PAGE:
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1 February 2003

Maybe it was the mimosas. But they had probably long-since lost their effect by the time we were driving home from the Super Bowl party Sunday night.

It's a 40 minute drive from where we "watched" (yeah...right...) the game, so there was lots of time to chat and process the things we had talked about with other people during the course of the party. Ironically, Shelly and Ellen didn't know that many people either, though they were good friends of the hostesses. So we were all getting to know several new people.

Somehow we began to get very philosophical, and were talking about the stories behind some of the women we'd met, the paths one takes in one's life, the effect those paths have on your life....and the different ways one can choose to react to the ups and downs in one's life.

The next morning, I read a draft of an entry Steve put in his journal (a section he's since edited out). He was referring to the entry I wrote recently about not joining the convent and he was talking about his own not becoming a preacher and how his life has changed as a result of that decision.

It reminded me of my conversation with Ellen and Shelly. Among other things, we discussed the negative events in our lives--the painful things, the disappointing things, the things that make you wonder, sometimes, if life is still worth living.

I expressed my feeling about how important all the events in one's life are. If I hadn't gone through a, b, and c, I wouldn't now be enjoying 1, 2, and 3.

I look back over all the forks in all the roads I've traveled these past nearly 60 years and I realize that if I had taken the other path how very different my life would be. Just looking at a few pivotal moments and how they changed my life...

Going to UC Berkeley was a big mistake for me at the time, but if I hadn't gone there, I wouldn't have met Walt and wouldn't be sitting here today looking at photos of our children. I wouldn't be part of the wonderful "Newman Group" and had all those years of pinata parties.  I hated the move to Davis, but without the move to Davis, I never would have learned medical transcription, the kids would probably never have gotten serious about theatre, Lawsuit would never have existed, we never would have met so many people from all over the world.

Obviously the deaths of David and Paul were two of the most traumatic events of our lives and I would rather have them back again, but if Paul had not died, I never would have met Steve, who has become such a central figure in my life. Olivia and I would not have become good friends and I probably would never have met Peggy, nor be planning a trip to Australia at the moment.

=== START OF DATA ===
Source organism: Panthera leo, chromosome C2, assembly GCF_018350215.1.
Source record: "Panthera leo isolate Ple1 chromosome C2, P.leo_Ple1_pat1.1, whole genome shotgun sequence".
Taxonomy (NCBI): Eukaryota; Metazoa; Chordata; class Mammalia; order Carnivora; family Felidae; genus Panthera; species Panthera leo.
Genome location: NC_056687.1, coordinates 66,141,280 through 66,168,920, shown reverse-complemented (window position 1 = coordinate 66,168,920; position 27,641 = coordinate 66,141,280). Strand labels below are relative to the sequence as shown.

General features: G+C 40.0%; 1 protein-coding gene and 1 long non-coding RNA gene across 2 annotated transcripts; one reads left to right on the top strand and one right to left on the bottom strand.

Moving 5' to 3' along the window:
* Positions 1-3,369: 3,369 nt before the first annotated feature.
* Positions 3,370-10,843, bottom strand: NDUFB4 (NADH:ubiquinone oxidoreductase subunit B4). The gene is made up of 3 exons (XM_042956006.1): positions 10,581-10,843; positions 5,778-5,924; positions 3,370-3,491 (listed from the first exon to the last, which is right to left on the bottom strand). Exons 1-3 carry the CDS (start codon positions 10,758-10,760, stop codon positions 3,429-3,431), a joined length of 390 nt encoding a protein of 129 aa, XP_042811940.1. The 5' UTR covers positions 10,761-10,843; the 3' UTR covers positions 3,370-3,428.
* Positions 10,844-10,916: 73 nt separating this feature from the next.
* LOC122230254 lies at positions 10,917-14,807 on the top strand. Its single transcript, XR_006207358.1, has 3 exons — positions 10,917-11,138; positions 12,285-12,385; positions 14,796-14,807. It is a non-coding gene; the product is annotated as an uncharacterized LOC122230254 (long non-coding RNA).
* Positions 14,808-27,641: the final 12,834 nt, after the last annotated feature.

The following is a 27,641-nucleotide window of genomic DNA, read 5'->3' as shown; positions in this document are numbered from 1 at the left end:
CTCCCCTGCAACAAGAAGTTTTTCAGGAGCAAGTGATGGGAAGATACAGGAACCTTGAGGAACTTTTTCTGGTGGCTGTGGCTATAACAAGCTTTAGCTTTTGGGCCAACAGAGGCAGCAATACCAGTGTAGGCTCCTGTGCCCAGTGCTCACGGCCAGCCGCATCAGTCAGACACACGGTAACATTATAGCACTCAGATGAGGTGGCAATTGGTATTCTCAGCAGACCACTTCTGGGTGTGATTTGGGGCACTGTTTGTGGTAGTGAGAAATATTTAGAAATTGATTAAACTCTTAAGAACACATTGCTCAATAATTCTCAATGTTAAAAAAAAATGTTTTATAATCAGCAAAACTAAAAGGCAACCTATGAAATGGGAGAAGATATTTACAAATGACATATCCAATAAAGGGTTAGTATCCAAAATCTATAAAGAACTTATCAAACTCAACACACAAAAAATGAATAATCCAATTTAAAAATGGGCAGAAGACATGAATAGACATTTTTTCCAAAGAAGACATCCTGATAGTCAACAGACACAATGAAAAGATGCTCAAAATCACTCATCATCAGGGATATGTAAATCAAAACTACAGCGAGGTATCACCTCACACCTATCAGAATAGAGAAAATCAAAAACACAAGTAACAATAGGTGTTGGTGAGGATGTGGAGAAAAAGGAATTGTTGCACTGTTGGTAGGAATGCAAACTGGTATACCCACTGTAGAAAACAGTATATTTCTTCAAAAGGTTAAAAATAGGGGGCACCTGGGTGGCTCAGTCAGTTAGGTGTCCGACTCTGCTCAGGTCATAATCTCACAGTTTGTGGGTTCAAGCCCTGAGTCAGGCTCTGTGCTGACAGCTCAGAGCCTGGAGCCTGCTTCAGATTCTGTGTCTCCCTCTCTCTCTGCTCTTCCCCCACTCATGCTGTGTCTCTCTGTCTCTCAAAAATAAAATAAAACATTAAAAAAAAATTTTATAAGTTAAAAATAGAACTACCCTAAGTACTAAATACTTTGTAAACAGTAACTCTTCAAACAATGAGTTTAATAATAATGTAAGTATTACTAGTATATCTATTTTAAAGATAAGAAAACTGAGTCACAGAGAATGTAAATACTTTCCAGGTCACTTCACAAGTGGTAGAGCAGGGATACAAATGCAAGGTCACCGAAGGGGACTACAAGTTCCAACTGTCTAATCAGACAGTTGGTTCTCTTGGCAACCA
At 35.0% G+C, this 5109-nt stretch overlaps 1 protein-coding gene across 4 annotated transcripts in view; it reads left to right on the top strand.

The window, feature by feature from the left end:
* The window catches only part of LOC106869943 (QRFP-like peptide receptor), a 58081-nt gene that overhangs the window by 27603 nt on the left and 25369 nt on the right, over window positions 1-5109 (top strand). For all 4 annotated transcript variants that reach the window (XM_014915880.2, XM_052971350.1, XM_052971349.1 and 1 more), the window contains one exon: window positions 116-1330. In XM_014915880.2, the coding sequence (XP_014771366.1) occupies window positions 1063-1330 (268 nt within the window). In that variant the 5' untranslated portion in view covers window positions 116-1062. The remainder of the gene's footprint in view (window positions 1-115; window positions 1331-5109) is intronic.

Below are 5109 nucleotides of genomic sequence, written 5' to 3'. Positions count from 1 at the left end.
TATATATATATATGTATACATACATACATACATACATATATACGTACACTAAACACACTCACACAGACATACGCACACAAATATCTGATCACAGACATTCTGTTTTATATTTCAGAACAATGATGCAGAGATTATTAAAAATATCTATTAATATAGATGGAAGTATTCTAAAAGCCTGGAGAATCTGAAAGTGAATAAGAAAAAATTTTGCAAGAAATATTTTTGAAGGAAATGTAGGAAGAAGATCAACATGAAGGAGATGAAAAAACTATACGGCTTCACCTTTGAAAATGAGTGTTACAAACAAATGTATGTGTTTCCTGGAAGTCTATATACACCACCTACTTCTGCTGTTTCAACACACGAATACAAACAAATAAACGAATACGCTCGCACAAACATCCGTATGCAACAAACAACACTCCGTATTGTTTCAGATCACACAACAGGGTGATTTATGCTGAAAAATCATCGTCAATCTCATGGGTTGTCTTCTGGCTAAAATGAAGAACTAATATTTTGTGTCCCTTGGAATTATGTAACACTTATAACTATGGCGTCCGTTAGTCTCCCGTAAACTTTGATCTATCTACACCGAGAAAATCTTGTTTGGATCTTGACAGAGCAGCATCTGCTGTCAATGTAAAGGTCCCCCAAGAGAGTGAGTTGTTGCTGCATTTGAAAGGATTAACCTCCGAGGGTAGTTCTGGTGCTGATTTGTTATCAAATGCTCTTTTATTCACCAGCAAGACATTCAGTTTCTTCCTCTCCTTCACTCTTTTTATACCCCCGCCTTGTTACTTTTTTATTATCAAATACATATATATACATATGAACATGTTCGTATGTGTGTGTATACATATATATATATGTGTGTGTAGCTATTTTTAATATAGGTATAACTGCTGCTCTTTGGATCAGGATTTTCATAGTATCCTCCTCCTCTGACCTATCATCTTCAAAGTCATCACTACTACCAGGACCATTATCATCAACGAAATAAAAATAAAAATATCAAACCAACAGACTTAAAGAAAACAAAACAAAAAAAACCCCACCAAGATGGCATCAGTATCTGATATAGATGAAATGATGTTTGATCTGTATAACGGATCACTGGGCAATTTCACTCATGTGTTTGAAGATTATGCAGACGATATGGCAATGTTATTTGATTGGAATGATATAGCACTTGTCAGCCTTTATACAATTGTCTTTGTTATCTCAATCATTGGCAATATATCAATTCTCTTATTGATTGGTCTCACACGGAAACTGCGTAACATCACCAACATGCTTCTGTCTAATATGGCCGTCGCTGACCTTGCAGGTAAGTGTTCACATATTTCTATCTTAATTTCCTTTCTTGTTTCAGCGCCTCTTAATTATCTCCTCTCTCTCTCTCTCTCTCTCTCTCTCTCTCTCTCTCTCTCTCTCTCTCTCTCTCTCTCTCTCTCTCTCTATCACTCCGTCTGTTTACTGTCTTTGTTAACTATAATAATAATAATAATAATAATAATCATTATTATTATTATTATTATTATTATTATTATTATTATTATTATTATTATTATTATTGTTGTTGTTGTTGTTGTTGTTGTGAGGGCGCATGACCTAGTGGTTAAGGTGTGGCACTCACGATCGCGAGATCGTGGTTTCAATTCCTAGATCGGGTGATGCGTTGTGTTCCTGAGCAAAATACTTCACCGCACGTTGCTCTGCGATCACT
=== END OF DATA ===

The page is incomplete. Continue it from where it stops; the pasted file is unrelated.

We sometimes have control over the events in our lives, sometimes we do not. What we do have control over is how we react to those events. It saddens me when people take pivotal negative moments and use those moments as an excuse to never be happy again.

I think of my father and his reaction to my sister's death. He felt it was his loss and his alone--he never acknowledged that my mother or I could be suffering pain at her loss too. The loss consumed him--to the point where he was still angry and crying about it 20 years later. The sad thing was that in choosing to hang on to that pain and that anger, he missed so many beautiful things in life. By her death, Karen became the golden child--not the one who fought with him constantly, not the one he followed out to the car yelling at the last time he saw her. By her death she became "Daddy's little girl," while he kept the living daughter he still had at arm's length.

I also recall a conversation I had with my friend Michael, who lost so many friends to AIDS that he vowed never to let anybody close to him again. Someone dragged him to The Last Session and he met people who have become very close to him. He feels he has been reborn and is very thankful that he allowed himself to be open to love again.

Maybe it's the polyanna in me, but I try to look on the positive side--to realize that the old cliché about every cloud having a silver lining can really be true, if you are open to receiving the good that may result from something tragic. If you close yourself off to allowing any good to come into your life ever again, you aren't going to find it--but there are beautiful experiences out there for people who are willing to risk being happy.

Quote of the Day

Happiness is not a goal.  It is a by-product.

~ Eleanor Roosevelt

Yesterday's Photo

My Godfather, Fred West,
about whom the "one year ago"
entry was written

One Year Ago
Always Go to the Head
I suppose I didn't appreciate the wisdom of this saying I'd heard all my life until I became an adult and began dealing with entities on a regular basis. The older I get, the more I realize what a very wise man my godfather was.

Two Years Ago
View from the Soap Box
Gay people do not have equal rights. And that threatens all people’s rights. If we can decide today that gay people cannot have the same rights that other tax-paying citizens have, what’s to prevent someone at some point from deciding that fat people should have their rights curtailed? Or left handed people? Or Irish people? Or Black people? Or songwriters? (especially songwriters :)).

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Pounds Lost:  67.2
(I really, really hated to put that down!!!)

(this figure is updated on Tuesdays)

On the Odometer

URL Total 741.6
Blue Angel Total 594.3
2003 YTD Cumulative:  112.5

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